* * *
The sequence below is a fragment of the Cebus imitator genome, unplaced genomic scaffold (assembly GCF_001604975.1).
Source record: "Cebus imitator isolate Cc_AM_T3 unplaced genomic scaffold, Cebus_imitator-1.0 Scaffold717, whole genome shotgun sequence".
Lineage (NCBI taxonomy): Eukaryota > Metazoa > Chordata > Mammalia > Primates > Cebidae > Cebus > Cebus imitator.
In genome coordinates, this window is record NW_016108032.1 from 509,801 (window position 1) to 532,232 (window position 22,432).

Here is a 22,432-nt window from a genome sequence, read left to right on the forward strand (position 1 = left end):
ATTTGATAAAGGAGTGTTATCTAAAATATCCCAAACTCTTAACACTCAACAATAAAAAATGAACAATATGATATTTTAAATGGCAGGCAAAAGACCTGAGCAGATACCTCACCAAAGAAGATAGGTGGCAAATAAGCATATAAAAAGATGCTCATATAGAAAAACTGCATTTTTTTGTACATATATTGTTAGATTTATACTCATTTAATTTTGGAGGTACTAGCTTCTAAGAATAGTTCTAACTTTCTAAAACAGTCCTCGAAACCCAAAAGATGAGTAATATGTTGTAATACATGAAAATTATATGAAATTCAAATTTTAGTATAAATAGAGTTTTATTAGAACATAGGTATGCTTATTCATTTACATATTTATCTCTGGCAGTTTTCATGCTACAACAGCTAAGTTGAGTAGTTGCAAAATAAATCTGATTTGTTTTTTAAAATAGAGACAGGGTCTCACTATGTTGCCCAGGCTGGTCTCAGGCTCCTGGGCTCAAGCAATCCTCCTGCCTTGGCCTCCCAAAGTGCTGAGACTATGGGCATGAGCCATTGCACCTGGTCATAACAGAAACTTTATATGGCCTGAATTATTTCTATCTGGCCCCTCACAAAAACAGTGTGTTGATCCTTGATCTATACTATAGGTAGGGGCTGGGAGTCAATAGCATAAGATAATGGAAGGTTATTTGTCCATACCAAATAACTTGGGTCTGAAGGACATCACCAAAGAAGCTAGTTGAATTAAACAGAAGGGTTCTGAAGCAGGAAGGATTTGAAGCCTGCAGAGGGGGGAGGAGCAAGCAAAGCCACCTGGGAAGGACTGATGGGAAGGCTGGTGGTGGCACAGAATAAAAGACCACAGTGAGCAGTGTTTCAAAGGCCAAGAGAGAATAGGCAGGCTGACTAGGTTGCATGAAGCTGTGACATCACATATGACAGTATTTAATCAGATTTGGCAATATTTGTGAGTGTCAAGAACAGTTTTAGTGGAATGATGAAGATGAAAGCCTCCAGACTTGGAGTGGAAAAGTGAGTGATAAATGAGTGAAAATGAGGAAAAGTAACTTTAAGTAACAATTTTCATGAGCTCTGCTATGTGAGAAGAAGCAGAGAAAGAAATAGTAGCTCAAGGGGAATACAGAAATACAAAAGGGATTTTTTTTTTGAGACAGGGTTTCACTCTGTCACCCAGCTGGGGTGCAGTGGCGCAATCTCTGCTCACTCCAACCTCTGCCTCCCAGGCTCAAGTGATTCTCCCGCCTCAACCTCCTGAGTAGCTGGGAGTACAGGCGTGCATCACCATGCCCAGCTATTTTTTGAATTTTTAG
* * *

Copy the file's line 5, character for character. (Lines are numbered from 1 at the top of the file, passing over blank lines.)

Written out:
Here is a 22,432-nt window from a genome sequence, read left to right on the forward strand (position 1 = left end):